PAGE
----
State budget struggles continue to impact agencies across the state, including the North Carolina Forest Service.
With a heavy fire season already on the books right now--those cuts are being felt more than ever.
From aging equipment that's harder to find money to fix or replace, the loss of a number of positions, to flat out man power fatigue--District 4 ranger Ned Berg, who serves 8 counties in the east, has seen the steady degradation. He says the acquisition and subsequent loss of a CL-215 airplane--or scooper--which drops water on the fire--was a major loss. He says a study recommended selling the plane because it wasn't being flown enough--a sentiment Berg didn't agree with--as they are now having to contract out for planes.
And with multiple massive wildfires this year--the most important resource--manpower--is being stretched even more. Berg says, "We've worked some long hours these past three or four months, lots of them had been working 50 and 60 days straight--we've got some very dedicated employees."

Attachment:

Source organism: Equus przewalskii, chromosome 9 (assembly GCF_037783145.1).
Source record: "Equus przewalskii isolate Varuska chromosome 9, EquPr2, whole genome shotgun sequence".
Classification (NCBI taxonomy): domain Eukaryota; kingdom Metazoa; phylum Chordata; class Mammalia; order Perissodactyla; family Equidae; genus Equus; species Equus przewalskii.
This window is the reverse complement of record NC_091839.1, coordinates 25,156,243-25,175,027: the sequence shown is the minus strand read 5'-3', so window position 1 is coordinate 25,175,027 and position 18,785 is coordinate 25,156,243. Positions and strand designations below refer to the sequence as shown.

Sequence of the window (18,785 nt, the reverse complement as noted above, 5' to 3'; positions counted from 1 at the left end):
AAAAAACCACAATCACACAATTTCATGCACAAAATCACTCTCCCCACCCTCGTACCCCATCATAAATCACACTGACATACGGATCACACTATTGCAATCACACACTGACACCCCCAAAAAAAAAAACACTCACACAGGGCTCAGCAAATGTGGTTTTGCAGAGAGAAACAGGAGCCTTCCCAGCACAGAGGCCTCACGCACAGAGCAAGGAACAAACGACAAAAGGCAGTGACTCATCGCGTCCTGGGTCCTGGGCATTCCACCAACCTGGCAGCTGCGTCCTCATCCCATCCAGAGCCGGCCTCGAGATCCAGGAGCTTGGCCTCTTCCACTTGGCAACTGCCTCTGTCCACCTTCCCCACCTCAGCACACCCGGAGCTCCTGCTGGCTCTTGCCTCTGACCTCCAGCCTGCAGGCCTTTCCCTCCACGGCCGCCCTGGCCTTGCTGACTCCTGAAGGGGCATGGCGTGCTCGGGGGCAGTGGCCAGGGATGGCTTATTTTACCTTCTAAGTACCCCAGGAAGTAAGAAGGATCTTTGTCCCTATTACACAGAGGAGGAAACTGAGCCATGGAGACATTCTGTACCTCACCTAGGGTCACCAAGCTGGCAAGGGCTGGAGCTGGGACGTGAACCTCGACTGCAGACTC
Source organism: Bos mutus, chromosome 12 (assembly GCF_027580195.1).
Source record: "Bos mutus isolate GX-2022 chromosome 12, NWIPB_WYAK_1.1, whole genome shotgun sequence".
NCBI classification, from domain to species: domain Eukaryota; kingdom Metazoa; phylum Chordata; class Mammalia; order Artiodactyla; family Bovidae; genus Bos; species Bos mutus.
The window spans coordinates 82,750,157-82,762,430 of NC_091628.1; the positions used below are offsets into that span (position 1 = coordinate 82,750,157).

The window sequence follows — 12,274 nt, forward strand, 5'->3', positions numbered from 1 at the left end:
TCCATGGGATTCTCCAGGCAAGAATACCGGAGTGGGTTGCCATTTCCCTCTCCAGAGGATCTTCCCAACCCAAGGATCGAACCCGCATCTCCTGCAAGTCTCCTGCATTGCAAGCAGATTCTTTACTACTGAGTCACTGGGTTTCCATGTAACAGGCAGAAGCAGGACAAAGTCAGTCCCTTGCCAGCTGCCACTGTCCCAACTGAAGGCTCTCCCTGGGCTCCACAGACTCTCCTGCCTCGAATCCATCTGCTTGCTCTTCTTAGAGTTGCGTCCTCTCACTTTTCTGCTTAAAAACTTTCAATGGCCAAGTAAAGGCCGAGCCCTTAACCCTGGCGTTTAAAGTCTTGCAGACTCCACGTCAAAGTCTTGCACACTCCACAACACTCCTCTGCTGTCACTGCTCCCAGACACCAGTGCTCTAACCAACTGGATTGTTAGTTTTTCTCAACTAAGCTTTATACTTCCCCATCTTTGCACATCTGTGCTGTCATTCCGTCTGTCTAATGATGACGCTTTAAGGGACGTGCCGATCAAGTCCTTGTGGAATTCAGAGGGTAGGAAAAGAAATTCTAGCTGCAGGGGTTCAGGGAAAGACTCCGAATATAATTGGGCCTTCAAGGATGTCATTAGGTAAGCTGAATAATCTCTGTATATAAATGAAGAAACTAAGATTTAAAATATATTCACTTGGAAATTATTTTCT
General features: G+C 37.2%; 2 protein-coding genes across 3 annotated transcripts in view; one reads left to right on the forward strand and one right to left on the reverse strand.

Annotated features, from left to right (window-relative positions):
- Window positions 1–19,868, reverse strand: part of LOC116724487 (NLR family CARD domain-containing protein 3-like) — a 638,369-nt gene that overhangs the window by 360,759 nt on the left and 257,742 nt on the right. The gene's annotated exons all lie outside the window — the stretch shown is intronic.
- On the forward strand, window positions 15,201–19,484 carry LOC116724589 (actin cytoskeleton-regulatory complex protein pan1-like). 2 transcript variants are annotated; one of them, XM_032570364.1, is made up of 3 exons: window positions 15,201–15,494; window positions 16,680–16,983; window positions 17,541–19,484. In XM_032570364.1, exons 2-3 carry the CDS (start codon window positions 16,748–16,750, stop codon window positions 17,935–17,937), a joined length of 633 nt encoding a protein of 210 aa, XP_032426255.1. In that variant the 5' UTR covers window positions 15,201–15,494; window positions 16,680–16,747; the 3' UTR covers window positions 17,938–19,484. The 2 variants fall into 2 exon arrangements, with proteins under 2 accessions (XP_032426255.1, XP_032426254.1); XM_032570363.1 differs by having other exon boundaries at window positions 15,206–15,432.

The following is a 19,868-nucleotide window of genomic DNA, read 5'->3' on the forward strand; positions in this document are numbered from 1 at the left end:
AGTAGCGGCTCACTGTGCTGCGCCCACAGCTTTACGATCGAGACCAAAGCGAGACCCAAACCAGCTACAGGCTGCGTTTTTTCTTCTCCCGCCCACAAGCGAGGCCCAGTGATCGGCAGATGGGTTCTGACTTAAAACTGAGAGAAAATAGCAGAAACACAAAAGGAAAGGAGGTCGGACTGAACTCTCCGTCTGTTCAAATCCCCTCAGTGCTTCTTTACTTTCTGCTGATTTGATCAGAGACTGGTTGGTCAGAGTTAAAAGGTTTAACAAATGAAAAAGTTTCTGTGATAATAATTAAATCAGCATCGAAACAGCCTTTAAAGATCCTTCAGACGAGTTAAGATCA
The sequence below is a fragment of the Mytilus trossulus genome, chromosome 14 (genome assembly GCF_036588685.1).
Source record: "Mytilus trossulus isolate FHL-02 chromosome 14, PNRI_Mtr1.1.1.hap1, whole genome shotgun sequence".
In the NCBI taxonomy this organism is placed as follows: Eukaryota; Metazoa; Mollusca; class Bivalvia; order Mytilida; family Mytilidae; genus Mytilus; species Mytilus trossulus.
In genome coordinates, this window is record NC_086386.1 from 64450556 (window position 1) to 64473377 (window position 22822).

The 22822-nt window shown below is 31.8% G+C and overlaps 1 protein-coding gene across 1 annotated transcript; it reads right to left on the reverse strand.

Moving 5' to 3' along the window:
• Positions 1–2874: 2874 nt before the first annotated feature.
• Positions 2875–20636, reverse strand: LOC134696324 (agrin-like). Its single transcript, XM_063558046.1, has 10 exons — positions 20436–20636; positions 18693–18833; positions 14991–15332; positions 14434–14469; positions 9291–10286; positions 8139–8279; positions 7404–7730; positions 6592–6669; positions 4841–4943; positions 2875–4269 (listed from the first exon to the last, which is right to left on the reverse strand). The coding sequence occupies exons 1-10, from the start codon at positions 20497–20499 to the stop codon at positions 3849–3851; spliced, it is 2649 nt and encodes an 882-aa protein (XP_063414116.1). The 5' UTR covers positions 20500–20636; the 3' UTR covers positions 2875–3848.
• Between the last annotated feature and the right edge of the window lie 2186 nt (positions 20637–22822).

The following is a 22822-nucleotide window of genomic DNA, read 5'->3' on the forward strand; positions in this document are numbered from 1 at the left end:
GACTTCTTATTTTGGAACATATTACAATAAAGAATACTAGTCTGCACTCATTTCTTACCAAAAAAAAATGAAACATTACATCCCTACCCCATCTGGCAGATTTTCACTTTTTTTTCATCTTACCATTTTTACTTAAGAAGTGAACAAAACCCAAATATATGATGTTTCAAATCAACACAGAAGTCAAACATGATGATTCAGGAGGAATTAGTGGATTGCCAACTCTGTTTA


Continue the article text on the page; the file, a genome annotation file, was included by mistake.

The North Carolina Forest Service had an operating budget of 11.9 million for this fiscal year--but after the state budget was approved--it was slashed roughly 20 percent, dropping to 9.4 million dollars. Since 2007 the organization has lost 32 percent of its appropriated operating funds--including 42 full time positions.
Berg--who ends his nearly three decade career at the end of this month--remains confident that, despite shortfalls--the forest service will rise to the occasion. "We take pride in our work --and we're going to turn out the quality of work--if it takes the extra time to do it--if that's what it takes that's what we're going to give--we're here to help protect and serve the citizens of North Carolina and we're going to do it the best we know how with what we've got."